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There’s no such thing as an illegal refugee: In conversation with STAR Glasgow

By Tom Gilbert

President Charlotte Duffus and awareness coordinator Katia Hadjidemetriou Folman discuss STAR’s efforts to counter the hellscape that is the UK asylum system, as well as the moments of joy which punctuate it.

Under international law, there is no such thing as an illegal refugee. The 1951 Refugee Convention guarantees everyone the right to apply for asylum in any country. Crucially, it also recognises that people fleeing persecution may have to use irregular routes to seek safety in other countries. Why then, is there no legal way to travel to the UK for the specific purpose of seeking asylum? And why too is it left to groups like Student Action for Refugees (STAR) to fill in for the UK government’s lack of humanity towards asylum seekers once they arrive here.

I sat down with STAR Glasgow president Charlotte Duffus and awareness team member Katia Hadjidemetriou Folman to discuss the role of STAR and how students can resist the UK government’s institutionalised violence towards refugees and asylum seekers. 

When asked to describe the role of STAR in Glasgow, it’s unsurprising that the weekly conversational club in Maryhill came first to Charlotte’s mind. The hour-long sessions held at the Maryhill Integration Network building provide an opportunity for asylum seekers to make connections, practise their English and find a moment’s reprieve from the injustice and incompetence of the UK asylum system.

Both Charlotte and Katia were quick to stress that the function of the conversation club goes beyond English language practice. “It’s informal… not at all a classroom environment”. The sessions include free tea and biscuits, games, and conversation prompts (travel costs are reimbursed completely). “It’s important to give people a space, just to chat, it’s a social environment… improving English skills is almost secondary.”

Conversation club coordinators are trained by STAR’s national committee, and conversation prompt topics range from what to say in a supermarket, to job interviews and the GP’s office. When combined with a social, non-educational environment, this provides refugees not just with useful vocab, but with the necessary tools of integration, solidarity, and community. Tools which are invaluable in the face of constant displacement across the UK, with the Home Office moving asylum seekers from one city to another in temporary accommodation, not allowing for settlement or proper community integration.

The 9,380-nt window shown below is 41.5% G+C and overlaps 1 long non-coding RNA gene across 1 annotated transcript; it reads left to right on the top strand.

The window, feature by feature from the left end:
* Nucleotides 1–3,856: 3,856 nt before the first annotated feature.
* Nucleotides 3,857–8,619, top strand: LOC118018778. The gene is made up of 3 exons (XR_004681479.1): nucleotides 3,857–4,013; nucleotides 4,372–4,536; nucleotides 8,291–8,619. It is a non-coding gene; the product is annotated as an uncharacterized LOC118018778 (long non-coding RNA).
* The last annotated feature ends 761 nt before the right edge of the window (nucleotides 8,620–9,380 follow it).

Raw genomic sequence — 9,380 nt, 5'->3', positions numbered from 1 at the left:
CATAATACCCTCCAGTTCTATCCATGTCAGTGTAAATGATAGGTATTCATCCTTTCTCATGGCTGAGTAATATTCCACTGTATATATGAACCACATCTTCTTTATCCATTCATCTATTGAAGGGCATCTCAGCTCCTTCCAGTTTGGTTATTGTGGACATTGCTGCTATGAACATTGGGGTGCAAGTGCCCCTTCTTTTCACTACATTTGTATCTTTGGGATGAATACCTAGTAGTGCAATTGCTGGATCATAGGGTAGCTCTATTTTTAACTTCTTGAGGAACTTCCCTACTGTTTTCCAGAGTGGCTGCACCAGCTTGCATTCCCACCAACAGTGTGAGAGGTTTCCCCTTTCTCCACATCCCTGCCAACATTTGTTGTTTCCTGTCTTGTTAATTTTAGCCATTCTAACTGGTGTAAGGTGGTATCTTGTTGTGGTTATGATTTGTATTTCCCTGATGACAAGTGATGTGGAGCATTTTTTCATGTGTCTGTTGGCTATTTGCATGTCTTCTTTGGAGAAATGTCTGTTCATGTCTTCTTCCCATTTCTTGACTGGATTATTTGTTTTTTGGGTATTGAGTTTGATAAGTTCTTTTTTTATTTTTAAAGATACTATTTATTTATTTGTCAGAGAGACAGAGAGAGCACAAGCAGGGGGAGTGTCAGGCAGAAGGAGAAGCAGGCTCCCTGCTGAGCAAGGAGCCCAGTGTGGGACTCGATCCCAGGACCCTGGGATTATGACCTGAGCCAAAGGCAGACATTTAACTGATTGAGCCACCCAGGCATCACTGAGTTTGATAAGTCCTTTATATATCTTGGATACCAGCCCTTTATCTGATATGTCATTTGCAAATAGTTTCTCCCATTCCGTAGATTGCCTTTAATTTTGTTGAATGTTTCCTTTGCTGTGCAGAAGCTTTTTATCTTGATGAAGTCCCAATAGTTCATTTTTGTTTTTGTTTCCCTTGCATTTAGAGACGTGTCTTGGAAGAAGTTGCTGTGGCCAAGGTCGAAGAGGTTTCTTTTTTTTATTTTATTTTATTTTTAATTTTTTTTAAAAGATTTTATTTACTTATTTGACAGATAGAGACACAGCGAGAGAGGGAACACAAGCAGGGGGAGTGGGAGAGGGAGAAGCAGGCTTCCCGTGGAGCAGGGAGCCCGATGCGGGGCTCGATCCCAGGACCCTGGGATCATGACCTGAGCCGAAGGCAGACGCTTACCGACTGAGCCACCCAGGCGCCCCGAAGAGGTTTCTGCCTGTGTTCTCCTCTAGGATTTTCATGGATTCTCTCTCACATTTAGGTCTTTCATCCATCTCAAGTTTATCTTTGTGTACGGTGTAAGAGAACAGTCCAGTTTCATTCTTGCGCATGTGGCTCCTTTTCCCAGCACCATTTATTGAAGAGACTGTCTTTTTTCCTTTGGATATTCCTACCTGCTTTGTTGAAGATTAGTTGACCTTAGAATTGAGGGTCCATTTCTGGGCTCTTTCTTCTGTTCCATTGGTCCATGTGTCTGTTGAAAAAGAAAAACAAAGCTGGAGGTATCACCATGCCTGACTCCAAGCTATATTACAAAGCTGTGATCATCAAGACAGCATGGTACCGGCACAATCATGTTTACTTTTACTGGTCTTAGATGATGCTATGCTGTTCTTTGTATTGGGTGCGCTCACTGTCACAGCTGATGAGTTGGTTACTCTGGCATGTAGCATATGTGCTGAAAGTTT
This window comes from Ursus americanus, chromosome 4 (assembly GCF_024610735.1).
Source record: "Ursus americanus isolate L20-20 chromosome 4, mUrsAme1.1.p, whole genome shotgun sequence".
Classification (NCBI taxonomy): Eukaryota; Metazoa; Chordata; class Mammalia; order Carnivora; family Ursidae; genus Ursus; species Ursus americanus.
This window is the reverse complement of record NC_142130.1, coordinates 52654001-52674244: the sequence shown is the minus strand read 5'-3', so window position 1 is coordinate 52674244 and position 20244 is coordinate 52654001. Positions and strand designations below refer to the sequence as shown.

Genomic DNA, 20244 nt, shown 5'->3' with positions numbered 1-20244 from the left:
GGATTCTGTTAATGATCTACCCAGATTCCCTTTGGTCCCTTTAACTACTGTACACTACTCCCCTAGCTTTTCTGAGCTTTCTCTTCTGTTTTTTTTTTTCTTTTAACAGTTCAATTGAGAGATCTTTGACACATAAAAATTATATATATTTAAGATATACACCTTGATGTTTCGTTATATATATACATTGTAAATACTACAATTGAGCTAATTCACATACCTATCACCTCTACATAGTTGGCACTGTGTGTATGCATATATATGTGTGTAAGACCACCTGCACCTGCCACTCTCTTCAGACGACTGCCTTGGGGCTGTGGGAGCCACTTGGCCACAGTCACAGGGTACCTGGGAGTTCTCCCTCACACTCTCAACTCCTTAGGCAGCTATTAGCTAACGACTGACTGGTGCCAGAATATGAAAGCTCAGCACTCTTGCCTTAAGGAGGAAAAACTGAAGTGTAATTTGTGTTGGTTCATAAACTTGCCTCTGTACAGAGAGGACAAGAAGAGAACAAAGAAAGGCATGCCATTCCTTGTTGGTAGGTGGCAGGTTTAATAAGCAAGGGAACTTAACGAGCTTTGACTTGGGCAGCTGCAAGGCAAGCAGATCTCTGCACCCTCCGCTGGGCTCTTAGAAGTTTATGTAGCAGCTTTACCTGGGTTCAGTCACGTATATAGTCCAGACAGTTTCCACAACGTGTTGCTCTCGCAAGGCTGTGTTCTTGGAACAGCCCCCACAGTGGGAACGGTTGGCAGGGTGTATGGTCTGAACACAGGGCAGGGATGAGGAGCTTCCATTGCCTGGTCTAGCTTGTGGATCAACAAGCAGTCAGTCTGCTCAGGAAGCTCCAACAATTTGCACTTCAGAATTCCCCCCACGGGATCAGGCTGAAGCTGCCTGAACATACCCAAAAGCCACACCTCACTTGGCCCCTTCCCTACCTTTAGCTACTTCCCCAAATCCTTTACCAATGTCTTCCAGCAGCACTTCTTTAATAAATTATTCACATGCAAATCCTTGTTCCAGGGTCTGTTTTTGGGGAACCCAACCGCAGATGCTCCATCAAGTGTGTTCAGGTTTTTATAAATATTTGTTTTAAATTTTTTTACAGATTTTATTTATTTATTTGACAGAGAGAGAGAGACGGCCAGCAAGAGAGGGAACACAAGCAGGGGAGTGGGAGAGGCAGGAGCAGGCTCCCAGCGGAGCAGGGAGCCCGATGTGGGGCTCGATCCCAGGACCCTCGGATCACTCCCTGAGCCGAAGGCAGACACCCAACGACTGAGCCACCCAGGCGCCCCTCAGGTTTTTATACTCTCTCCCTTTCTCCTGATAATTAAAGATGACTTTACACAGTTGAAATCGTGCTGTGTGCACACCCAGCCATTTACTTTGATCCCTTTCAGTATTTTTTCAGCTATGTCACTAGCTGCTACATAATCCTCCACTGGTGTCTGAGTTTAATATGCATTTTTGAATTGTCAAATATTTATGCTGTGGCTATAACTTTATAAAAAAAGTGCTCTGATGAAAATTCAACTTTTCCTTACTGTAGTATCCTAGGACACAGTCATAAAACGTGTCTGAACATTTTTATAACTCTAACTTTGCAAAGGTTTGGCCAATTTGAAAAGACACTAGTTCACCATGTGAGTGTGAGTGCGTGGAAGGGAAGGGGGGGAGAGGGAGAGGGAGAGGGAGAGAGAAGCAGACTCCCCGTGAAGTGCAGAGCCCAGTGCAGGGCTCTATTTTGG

Katia fondly recalled a group of three Pakistani women at the last session. One spoke more English than the other two and was there partly to support her friends, introducing them to the club. “That is literally the purpose of the group… to support each other and create a community space”.

Of equal importance to the conversation club is STAR’s work in raising awareness. Against an ever-rising tide of sensationalism, reactionary rhetoric and populist fearmongering, STAR provides a space for objective fact. Information on UK migration policy, advice on terminology and facts about displaced people, all with sources cited and links to further information, are regular features on STAR Glasgow’s Instagram page. “It’s really important to have that information accessible, especially on social media”. In keeping with Katia’s claim, STARs national website dedicates a section to information about refugees and asylum seekers, ensuring that students are first and foremost informed about the plight of refugees in the UK.

Katia also spoke of plans to introduce regular screenings of selected films which centre on refugee story telling. “It’s so easy to feel removed from what’s going on… films and storytelling offer a more embodied perspective”. Such a sense of feeling removed from the current political situation is not uncommon among students in the UK, STAR’s campaigning and activism work can help to bridge this gap.

Take STAR’s participation in the Lift the Ban campaign, the coalition of over 280 UK organisations who oppose legislation prohibiting those seeking refugee status from working until their asylum claim is accepted; a process that often takes years. With STAR, students were able to participate directly with the campaign, going to businesses and corporations to spread awareness about the labour rights asylum seekers do have, and encouraging employers to recognise them.

It’s important to note that STAR operates in a gap left by the government. Quite so many NGOs, charities and activist groups wouldn’t need to exist if the UK government showed just the slightest degree of humanity towards asylum seekers and refugees. For Katia, “The governance of asylum… it’s institutionalised violence, the way they don’t provide these essential services”. Her observation came just days before the launch of an investigation into the suicide of a 37-year old refugee held in an immigration removal centre. 

It’s difficult not to feel helpless when faced with stories like these. Nonetheless, my conversation with Katia and Charlotte showed me that there can be moments of joy through the cracks in the hellscape. When asked what some of their favourite moments at STAR were, both Katia and Charlotte mentioned interactions with users of STAR’s services. For Katia, it was the dramatic (although light-hearted) accusation from one asylum seeker that she was covertly coming to the conversation club to steal tea and biscuits. For Charlotte, it was during a game of Pictionary, in which a refugee drew a grotesque Mr potato head-esque figure. After some long minutes of guessing it was eventually revealed. “It’s Charlotte”, he said, laughing.


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